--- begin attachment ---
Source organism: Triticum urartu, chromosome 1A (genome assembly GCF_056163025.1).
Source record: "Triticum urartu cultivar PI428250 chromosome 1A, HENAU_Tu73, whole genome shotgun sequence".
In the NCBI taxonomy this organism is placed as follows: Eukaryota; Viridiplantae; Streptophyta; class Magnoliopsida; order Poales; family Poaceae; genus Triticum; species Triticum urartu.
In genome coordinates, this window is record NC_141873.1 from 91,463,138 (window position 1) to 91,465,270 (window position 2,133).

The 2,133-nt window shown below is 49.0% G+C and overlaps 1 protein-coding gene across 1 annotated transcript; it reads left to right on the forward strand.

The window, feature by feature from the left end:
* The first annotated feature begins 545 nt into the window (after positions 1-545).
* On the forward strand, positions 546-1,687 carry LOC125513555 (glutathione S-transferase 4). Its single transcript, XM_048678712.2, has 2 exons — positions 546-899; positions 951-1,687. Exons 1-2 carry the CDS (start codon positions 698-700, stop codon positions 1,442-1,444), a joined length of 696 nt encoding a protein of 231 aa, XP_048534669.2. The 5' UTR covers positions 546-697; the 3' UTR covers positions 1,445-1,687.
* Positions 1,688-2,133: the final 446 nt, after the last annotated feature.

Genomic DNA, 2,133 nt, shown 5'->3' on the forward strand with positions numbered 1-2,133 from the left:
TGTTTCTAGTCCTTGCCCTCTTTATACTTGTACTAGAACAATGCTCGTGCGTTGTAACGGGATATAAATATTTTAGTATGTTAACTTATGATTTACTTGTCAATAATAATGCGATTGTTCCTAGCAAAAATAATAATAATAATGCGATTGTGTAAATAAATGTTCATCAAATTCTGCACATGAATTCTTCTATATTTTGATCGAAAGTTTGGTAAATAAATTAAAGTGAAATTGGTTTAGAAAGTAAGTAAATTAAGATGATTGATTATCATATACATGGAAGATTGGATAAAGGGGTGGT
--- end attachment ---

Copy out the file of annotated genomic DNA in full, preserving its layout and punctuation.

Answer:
Source organism: Triticum urartu, chromosome 1A (genome assembly GCF_056163025.1).
Source record: "Triticum urartu cultivar PI428250 chromosome 1A, HENAU_Tu73, whole genome shotgun sequence".
In the NCBI taxonomy this organism is placed as follows: Eukaryota; Viridiplantae; Streptophyta; class Magnoliopsida; order Poales; family Poaceae; genus Triticum; species Triticum urartu.
In genome coordinates, this window is record NC_141873.1 from 91,463,138 (window position 1) to 91,465,270 (window position 2,133).

The 2,133-nt window shown below is 49.0% G+C and overlaps 1 protein-coding gene across 1 annotated transcript; it reads left to right on the forward strand.

The window, feature by feature from the left end:
* The first annotated feature begins 545 nt into the window (after positions 1-545).
* On the forward strand, positions 546-1,687 carry LOC125513555 (glutathione S-transferase 4). Its single transcript, XM_048678712.2, has 2 exons — positions 546-899; positions 951-1,687. Exons 1-2 carry the CDS (start codon positions 698-700, stop codon positions 1,442-1,444), a joined length of 696 nt encoding a protein of 231 aa, XP_048534669.2. The 5' UTR covers positions 546-697; the 3' UTR covers positions 1,445-1,687.
* Positions 1,688-2,133: the final 446 nt, after the last annotated feature.

Genomic DNA, 2,133 nt, shown 5'->3' on the forward strand with positions numbered 1-2,133 from the left:
TGTTTCTAGTCCTTGCCCTCTTTATACTTGTACTAGAACAATGCTCGTGCGTTGTAACGGGATATAAATATTTTAGTATGTTAACTTATGATTTACTTGTCAATAATAATGCGATTGTTCCTAGCAAAAATAATAATAATAATGCGATTGTGTAAATAAATGTTCATCAAATTCTGCACATGAATTCTTCTATATTTTGATCGAAAGTTTGGTAAATAAATTAAAGTGAAATTGGTTTAGAAAGTAAGTAAATTAAGATGATTGATTATCATATACATGGAAGATTGGATAAAGGGGTGGT